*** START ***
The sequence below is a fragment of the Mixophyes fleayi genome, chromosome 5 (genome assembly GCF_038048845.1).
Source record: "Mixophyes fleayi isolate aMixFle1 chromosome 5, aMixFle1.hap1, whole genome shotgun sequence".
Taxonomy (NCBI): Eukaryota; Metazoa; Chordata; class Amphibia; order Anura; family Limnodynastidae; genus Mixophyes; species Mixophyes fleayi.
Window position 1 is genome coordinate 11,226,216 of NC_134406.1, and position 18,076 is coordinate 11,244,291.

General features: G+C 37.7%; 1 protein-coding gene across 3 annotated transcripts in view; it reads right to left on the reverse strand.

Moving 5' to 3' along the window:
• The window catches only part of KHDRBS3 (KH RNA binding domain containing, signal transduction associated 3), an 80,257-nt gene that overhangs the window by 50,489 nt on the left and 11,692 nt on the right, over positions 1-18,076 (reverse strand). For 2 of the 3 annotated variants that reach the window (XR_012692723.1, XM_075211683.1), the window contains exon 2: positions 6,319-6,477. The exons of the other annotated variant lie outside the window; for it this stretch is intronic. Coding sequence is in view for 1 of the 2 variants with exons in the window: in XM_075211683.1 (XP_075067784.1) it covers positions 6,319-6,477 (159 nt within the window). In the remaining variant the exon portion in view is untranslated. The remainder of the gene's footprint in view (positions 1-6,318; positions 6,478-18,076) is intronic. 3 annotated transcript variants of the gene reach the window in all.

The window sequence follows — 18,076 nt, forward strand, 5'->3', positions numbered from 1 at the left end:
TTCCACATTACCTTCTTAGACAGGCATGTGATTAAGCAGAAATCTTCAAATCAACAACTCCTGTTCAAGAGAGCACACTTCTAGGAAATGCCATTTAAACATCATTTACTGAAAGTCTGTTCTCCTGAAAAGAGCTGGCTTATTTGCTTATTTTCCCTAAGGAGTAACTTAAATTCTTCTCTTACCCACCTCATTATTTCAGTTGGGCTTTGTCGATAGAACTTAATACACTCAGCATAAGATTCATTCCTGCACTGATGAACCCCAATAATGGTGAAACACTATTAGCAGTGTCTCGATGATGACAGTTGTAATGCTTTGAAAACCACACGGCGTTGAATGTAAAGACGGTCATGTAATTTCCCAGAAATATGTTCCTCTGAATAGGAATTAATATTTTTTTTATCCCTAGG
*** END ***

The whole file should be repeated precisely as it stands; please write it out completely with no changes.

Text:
The sequence below is a fragment of the Mixophyes fleayi genome, chromosome 5 (genome assembly GCF_038048845.1).
Source record: "Mixophyes fleayi isolate aMixFle1 chromosome 5, aMixFle1.hap1, whole genome shotgun sequence".
Taxonomy (NCBI): Eukaryota; Metazoa; Chordata; class Amphibia; order Anura; family Limnodynastidae; genus Mixophyes; species Mixophyes fleayi.
Window position 1 is genome coordinate 11,226,216 of NC_134406.1, and position 18,076 is coordinate 11,244,291.

General features: G+C 37.7%; 1 protein-coding gene across 3 annotated transcripts in view; it reads right to left on the reverse strand.

Moving 5' to 3' along the window:
• The window catches only part of KHDRBS3 (KH RNA binding domain containing, signal transduction associated 3), an 80,257-nt gene that overhangs the window by 50,489 nt on the left and 11,692 nt on the right, over positions 1-18,076 (reverse strand). For 2 of the 3 annotated variants that reach the window (XR_012692723.1, XM_075211683.1), the window contains exon 2: positions 6,319-6,477. The exons of the other annotated variant lie outside the window; for it this stretch is intronic. Coding sequence is in view for 1 of the 2 variants with exons in the window: in XM_075211683.1 (XP_075067784.1) it covers positions 6,319-6,477 (159 nt within the window). In the remaining variant the exon portion in view is untranslated. The remainder of the gene's footprint in view (positions 1-6,318; positions 6,478-18,076) is intronic. 3 annotated transcript variants of the gene reach the window in all.

The window sequence follows — 18,076 nt, forward strand, 5'->3', positions numbered from 1 at the left end:
TTCCACATTACCTTCTTAGACAGGCATGTGATTAAGCAGAAATCTTCAAATCAACAACTCCTGTTCAAGAGAGCACACTTCTAGGAAATGCCATTTAAACATCATTTACTGAAAGTCTGTTCTCCTGAAAAGAGCTGGCTTATTTGCTTATTTTCCCTAAGGAGTAACTTAAATTCTTCTCTTACCCACCTCATTATTTCAGTTGGGCTTTGTCGATAGAACTTAATACACTCAGCATAAGATTCATTCCTGCACTGATGAACCCCAATAATGGTGAAACACTATTAGCAGTGTCTCGATGATGACAGTTGTAATGCTTTGAAAACCACACGGCGTTGAATGTAAAGACGGTCATGTAATTTCCCAGAAATATGTTCCTCTGAATAGGAATTAATATTTTTTTTATCCCTAGG